Accessibility 101 – Accessible Documents and Presentations
With many schools still participating in hybrid or fully remote class sessions or employees working from home, you may have noticed that accessibility for documents and presentations has come to the forefront for many.
Are your documents accessible?
Why do they need to be accessible? Close your eyes – can you read the document on your computer screen?
A person with a reading or vision disability will need accessible documents and presentations. Whether they use a screen reader or text-to-speech program, if the document doesn’t include ease of use features, they will miss out on potentially important information.
Reading/Vision Accessibility Tips
- Use Microsoft Office Accessibility Checker
- If it’s a Google Doc, go to File – Download – Microsoft Word to use the Microsoft accessibility checker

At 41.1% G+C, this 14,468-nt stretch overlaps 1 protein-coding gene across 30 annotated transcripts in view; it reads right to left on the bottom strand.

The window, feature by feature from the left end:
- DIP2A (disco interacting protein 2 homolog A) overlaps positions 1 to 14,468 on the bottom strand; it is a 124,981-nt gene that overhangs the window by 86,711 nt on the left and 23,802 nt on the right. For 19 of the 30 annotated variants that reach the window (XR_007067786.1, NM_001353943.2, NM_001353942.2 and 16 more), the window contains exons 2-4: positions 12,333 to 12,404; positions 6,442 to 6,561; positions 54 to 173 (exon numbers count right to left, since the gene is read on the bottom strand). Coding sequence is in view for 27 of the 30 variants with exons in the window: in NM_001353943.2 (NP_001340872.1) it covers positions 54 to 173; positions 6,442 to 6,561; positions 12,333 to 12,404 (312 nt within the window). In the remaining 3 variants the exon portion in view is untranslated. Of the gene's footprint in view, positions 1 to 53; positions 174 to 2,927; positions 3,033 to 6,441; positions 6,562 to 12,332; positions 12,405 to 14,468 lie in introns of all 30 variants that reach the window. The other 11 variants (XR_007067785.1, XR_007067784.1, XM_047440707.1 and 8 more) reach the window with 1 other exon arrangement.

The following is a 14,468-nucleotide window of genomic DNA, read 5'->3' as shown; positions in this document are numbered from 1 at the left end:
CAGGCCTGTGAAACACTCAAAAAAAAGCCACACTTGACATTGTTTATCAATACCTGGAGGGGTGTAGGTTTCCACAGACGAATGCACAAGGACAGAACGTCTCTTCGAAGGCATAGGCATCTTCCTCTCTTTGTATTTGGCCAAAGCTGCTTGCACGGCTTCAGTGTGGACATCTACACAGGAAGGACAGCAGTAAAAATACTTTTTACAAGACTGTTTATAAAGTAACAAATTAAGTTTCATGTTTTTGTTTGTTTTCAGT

- Where to find the checker:
- File Tab – Check for Issues – Check Accessibility
- Review Tab – Check Accessibility
- Please take a closer look at this video on how to access and have it running all the time.
- The Accessibility Checker will give you four levels of rules to correct in your document:
- Error: content that will make the document very difficult or impossible to read and understand will be flagged as an error
- Warning: content may cause the document difficult to understand
- Tip: content that is understandable but could be presented in a better way
- Intelligent Services: content that is automatically made accessible by AI (artificial intelligence) but should be reviewed for accuracy
- The Checker tells you why you should fix it and how to fix any issues that are found.
Join our email list to receive our follow-up emails with information about accessible presentations and more.